and I (4,625 times on stage) became his best known role. He appeared in the original 1951 production and later touring productions, as well as a 1977 Broadway revival, a London production in 1979, and another Broadway revival in 1985. He won Tony Awards for both the first and the last of these Broadway productions. He also appeared in the 1956 film version, for which he won an Academy Award as Best Actor and in Anna and the King, a short-lived TV version on CBS
CBS
in 1972. Brynner is one of only eight people who have won both a Tony and an Academy Award for the same role.[18] His connection to the story and the role of King
King
Mongkut
Mongkut
is so deep that he was mentioned in the song "One Night in Bangkok", from the 1984 musical Chess, the second act of which is set in Bangkok. In 1951, Brynner shaved his head for his role in The King
King
and I.[19][20] Following the huge success of the Broadway production and subsequent film, Brynner continued to shave his head for the rest of his life, though he wore a wig for certain roles. Brynner's shaven head was unusual at the time, and his striking appearance helped to give him an exotic appeal.[21] Some fans shaved off their hair to imitate him,[22] and a shaven head was often referred to as the "Yul Brynner look".[23][24][25] Brynner reprised his "Shall We Dance?" segment with Patricia Morison
Patricia Morison
on the TV special General Foods 25th Anniversary Show: A Salute to Rodgers and Hammerstein, broadcast March 28, 1954 on all four American TV networks of the time. Film stardom[edit]

Drawing of Brynner by Nicholas Volpe
Nicholas Volpe
after he won an Oscar for The King
King
and I (1956)

Brynner's second film was the film version of The King
King
and I (1956) with Deborah Kerr. It was a huge success critically and commercially. Cecil B. de Mille
Cecil B. de Mille
hired him for The Ten Commandments (1956) to play Ramesses II
Ramesses II
opposite Charlton Heston
Charlton Heston
after seeing him in the stage version of The King
King
and I, telling Brynner backstage that he was the only person for the role.[26] He rounded out his year with Anastasia (1956) co starring with Ingrid Bergman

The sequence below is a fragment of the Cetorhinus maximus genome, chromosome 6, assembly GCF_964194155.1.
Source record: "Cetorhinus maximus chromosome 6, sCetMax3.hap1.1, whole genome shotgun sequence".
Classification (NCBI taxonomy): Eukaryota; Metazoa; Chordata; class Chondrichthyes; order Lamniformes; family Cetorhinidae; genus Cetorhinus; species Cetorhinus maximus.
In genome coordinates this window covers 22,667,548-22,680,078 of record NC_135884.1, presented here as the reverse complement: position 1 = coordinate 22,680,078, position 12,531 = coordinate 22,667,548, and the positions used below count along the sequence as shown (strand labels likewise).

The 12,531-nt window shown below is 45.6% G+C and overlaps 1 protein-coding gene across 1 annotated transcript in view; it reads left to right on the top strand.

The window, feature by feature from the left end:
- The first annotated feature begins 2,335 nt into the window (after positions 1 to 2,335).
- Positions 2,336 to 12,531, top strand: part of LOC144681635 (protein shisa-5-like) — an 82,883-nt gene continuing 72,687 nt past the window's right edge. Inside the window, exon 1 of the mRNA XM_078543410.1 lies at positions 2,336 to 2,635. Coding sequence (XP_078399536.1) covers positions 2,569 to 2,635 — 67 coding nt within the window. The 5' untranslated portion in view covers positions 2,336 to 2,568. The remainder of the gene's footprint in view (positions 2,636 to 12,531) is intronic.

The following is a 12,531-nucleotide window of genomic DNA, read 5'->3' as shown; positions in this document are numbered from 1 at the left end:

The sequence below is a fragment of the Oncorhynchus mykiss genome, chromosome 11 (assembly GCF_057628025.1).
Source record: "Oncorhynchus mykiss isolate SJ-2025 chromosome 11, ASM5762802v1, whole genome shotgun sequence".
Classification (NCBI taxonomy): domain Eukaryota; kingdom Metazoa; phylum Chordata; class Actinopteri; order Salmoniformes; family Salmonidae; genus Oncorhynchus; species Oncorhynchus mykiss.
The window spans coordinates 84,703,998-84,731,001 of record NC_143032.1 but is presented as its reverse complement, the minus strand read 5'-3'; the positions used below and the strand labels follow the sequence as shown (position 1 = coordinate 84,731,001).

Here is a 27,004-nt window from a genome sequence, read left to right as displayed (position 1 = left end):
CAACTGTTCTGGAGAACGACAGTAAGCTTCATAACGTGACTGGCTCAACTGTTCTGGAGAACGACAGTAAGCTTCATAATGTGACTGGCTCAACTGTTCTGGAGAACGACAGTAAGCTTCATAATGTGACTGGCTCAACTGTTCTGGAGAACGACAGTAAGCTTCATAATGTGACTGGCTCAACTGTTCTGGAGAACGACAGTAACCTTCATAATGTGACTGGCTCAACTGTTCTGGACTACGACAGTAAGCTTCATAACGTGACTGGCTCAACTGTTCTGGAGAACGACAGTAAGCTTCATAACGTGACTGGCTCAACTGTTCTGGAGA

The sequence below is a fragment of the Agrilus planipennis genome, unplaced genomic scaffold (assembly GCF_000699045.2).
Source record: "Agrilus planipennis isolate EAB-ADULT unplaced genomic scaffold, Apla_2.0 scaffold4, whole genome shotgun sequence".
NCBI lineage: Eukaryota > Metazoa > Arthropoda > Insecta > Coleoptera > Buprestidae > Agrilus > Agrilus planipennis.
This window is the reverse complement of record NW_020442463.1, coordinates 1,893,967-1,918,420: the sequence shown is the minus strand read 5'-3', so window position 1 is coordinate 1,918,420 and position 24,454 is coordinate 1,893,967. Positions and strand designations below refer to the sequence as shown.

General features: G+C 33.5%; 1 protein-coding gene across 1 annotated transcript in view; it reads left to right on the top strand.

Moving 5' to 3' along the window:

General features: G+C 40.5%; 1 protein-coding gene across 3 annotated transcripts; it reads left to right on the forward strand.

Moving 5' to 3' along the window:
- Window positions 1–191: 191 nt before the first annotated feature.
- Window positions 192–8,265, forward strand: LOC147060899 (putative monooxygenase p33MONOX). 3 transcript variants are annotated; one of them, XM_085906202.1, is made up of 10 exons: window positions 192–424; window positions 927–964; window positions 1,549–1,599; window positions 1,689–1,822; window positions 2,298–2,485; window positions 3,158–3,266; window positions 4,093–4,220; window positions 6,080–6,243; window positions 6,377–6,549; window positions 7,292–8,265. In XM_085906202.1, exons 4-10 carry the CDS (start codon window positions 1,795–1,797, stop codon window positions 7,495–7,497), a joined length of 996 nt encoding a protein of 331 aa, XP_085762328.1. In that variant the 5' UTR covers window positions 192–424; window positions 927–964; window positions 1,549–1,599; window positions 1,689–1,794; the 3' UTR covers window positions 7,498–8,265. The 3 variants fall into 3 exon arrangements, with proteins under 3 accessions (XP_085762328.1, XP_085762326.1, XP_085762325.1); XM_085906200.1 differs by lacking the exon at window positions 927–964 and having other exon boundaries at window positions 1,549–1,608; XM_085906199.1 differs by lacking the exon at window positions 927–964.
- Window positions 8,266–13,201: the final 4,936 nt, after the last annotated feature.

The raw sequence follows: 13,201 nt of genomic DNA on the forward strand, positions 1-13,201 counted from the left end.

Ingrid Bergman
under the direction of Anatole Litvak. Both films were big hits and Brynner became one of the most in-demand stars in Hollywood. MGM cast him as one of The Brothers Karamazov (1957), which was another commercial success. Less so was The Buccaneer (1958) in which Brynner played Jean Lafitte; he co-starred with Heston and the film was produced by De Mille but directed by Anthony Quinn. MGM used Brynner again in The Journey (1959), opposite Kerr under the direction of Litvak, but the film lost money. So too did The Sound and the Fury (1959) based on the novel by William Faulkner
William Faulkner
with Joanne Woodward. However Brynner then received an offer to replace Tyrone Power
Tyrone Power
who had died during the making of Solomon and Sheba
Solomon and Sheba
(1959) with Gina Lollobrigida. The movie was a huge hit. It did mean though that a proposed Brynner film about Spartacus
Spartacus
had to be postponed; when the Kirk Douglas
Kirk Douglas
film came out Brynner elected not to make it.[27] Brynner tried comedy with two films directed by Stanley Donen: Once More, with Feeling! (1960) and Surprise Package (1960) but public response was underwhelming. He made a cameo in Testament of Orpheus (1960). The Magnificent Seven[edit] The public did like The Magnificent Seven
The Magnificent Seven
(1960) a Western remake of Seven Samurai
Seven Samurai
for [Mirische Company]. It was a box office disappointment on initial release in the US but proved hugely popular in Europe and was very durable. It led to Brynner signing a three-picture deal with the Mirisches.[28] He made a cameo in Goodbye Again (1961). Box office decline[edit] Brynner focused on action films. He did Escape from Zahrain
Escape from Zahrain
(1962) with Ronald Neame
Ronald Neame
and Taras Bulba (1962) with Tony Curtis
Tony Curtis
for J. Lee Thompson. Both films were commercial disappointments; Taras Bulba was popular but failed to recoup its large cost. The first film under his three-picture deal with Mirisch was Flight from Ashiya (1963) with George Chakiris. It was followed by Kings of the Sun (1963), also with Chakiris, directed by Thompson. Neither film was particularly popular; nor was Invitation to a Gunfighter (1964), a Western. Morituri (1965), opposite Marlon Brando, failed to reverse the series of unsuccessful movies. He had cameos in Cast a Giant Shadow (1966) and The Poppy Is Also a Flower
The Poppy Is Also a Flower
(1966). Brynner enjoyed his first hit in a number of years with Return of the Seven (1966), reprising his role from the original. Less popular was Triple Cross (1966), a war movie with Christopher Plummer; The Double Man (1967), a spy thriller; The Long Duel
The Long Duel
(1967), an Imperial adventure tale opposite Trevor Howard; Villa Rides (1968), a Western; and The File
File
of the Golden Goose (1969). Brynner went to Yugoslavia to appear in a war film, Battle of Neretva (1969). He supported Katharine Hepburn
Katharine Hepburn
in the big budget flop The Madwoman of Chaillot (1969). Brynner appeared in drag (as a torch singer) in an unbilled role in the Peter Sellers
Peter Sellers
comedy The Magic Christian (1969).[29] Later films[edit] Brynner went to Italy to make a Spaghetti Western, Adiós, Sabata (1970) and supported Kirk Douglas
Kirk Douglas
in The Light at the Edge of the World (1971). He remained in lead roles for Romance of a Horsethief (1971) and a Western Catlow
Catlow
(1971). Brynner had a small role in Fuzz (1972) then reprised his most famous part in the TV series Anna and the King
King
(1972) which ran for 12 episodes. After Night Flight from Moscow
Night Flight from Moscow
(1973) in Europe, Brynner had his first hit in years with Westworld (1973). Brynner's next two films were variations on this performance: The Ultimate Warrior (1975) and Futureworld